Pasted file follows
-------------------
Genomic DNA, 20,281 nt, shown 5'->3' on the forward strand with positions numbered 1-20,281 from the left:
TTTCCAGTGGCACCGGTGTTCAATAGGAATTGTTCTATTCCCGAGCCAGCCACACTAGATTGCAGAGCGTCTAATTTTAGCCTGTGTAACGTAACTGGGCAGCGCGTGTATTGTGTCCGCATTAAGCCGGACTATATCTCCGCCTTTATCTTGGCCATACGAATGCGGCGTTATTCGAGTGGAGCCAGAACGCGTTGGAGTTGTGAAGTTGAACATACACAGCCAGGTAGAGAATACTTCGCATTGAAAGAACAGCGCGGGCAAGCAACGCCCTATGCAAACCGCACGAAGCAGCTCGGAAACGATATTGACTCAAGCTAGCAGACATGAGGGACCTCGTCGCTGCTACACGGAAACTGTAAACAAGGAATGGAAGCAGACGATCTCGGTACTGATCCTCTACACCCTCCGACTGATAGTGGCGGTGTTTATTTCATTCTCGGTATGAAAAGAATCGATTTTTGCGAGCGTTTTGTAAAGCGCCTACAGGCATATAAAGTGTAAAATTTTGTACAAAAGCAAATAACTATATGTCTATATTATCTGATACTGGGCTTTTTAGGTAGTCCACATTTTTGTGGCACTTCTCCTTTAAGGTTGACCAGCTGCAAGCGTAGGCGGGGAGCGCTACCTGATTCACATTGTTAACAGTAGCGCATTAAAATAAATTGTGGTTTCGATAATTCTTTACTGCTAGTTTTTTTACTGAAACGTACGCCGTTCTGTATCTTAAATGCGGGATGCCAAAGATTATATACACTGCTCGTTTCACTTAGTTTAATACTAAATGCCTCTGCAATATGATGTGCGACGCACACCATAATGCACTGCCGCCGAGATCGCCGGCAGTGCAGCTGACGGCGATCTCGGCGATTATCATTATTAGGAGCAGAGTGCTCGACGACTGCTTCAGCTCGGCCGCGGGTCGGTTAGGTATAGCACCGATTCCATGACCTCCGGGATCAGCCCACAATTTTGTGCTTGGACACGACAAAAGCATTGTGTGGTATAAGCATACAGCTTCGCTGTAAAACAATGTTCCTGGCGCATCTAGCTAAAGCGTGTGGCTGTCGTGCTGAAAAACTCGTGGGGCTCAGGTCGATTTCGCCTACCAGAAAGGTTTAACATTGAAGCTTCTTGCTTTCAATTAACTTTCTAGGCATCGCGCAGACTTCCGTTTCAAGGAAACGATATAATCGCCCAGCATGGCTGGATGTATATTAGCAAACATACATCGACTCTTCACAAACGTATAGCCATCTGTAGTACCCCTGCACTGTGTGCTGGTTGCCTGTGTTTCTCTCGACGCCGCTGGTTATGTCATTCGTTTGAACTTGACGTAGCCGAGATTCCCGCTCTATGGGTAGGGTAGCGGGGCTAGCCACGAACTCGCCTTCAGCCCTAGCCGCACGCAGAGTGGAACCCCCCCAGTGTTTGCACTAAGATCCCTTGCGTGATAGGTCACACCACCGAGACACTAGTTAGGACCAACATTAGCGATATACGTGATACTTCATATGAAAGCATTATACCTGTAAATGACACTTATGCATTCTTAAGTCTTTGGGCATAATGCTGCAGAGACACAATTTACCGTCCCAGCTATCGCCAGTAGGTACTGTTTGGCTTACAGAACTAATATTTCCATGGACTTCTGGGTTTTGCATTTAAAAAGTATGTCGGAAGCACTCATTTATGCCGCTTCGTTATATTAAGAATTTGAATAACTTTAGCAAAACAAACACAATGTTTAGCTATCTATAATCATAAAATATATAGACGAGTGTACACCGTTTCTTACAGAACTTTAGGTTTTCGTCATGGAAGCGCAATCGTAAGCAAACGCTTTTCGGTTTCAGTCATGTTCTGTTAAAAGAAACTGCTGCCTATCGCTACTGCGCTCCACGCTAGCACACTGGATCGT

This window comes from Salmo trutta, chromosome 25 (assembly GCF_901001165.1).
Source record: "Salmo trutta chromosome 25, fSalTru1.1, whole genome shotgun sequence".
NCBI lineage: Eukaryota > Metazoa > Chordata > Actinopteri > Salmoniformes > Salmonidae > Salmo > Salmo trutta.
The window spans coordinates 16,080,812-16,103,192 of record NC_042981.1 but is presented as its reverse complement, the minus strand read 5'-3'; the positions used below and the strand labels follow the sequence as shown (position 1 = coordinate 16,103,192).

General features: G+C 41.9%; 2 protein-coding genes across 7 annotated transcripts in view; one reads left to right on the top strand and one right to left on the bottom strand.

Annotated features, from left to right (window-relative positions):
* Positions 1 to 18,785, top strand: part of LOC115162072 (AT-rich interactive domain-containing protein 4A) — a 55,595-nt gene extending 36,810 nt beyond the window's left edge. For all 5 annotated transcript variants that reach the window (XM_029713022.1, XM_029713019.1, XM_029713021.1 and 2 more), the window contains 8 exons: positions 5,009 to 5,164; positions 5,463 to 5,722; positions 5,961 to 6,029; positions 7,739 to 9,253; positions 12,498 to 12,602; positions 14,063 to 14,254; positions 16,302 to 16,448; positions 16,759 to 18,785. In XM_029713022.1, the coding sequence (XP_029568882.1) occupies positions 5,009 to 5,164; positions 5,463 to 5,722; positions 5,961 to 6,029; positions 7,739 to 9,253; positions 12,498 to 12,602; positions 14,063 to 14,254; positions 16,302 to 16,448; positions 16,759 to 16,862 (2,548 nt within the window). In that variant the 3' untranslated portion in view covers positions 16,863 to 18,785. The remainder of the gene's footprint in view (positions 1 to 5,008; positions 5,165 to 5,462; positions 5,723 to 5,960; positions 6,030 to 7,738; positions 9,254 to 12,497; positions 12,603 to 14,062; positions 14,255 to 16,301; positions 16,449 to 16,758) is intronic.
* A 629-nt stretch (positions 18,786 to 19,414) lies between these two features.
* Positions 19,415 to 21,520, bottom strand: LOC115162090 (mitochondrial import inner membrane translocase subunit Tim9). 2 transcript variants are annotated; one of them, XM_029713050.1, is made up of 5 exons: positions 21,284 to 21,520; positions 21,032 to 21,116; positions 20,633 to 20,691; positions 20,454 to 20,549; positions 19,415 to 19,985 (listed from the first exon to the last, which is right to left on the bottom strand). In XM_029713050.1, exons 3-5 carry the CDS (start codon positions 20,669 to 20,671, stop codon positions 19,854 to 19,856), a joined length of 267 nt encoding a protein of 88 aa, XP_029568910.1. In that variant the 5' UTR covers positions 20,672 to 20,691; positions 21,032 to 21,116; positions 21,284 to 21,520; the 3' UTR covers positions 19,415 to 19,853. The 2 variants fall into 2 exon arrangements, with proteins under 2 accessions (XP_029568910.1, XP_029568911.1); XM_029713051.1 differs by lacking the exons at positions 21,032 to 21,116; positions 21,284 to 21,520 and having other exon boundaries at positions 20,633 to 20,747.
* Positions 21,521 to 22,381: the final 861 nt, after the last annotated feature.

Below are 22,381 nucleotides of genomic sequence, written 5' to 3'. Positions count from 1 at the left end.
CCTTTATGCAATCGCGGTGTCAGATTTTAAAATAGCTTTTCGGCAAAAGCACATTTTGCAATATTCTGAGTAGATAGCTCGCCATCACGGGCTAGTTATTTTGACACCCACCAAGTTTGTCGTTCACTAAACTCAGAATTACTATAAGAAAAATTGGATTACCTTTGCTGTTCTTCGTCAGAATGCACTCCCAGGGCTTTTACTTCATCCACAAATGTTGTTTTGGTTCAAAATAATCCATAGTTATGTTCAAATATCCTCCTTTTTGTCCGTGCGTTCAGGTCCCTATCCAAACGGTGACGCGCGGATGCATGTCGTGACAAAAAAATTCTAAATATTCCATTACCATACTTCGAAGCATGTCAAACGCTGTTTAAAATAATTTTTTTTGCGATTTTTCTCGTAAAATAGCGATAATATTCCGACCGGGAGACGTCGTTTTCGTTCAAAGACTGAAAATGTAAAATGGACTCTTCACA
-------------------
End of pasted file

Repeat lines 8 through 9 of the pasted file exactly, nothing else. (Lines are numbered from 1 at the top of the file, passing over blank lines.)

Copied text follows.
Annotated features, from left to right (window-relative positions):
* Positions 1 to 18,785, top strand: part of LOC115162072 (AT-rich interactive domain-containing protein 4A) — a 55,595-nt gene extending 36,810 nt beyond the window's left edge. For all 5 annotated transcript variants that reach the window (XM_029713022.1, XM_029713019.1, XM_029713021.1 and 2 more), the window contains 8 exons: positions 5,009 to 5,164; positions 5,463 to 5,722; positions 5,961 to 6,029; positions 7,739 to 9,253; positions 12,498 to 12,602; positions 14,063 to 14,254; positions 16,302 to 16,448; positions 16,759 to 18,785. In XM_029713022.1, the coding sequence (XP_029568882.1) occupies positions 5,009 to 5,164; positions 5,463 to 5,722; positions 5,961 to 6,029; positions 7,739 to 9,253; positions 12,498 to 12,602; positions 14,063 to 14,254; positions 16,302 to 16,448; positions 16,759 to 16,862 (2,548 nt within the window). In that variant the 3' untranslated portion in view covers positions 16,863 to 18,785. The remainder of the gene's footprint in view (positions 1 to 5,008; positions 5,165 to 5,462; positions 5,723 to 5,960; positions 6,030 to 7,738; positions 9,254 to 12,497; positions 12,603 to 14,062; positions 14,255 to 16,301; positions 16,449 to 16,758) is intronic.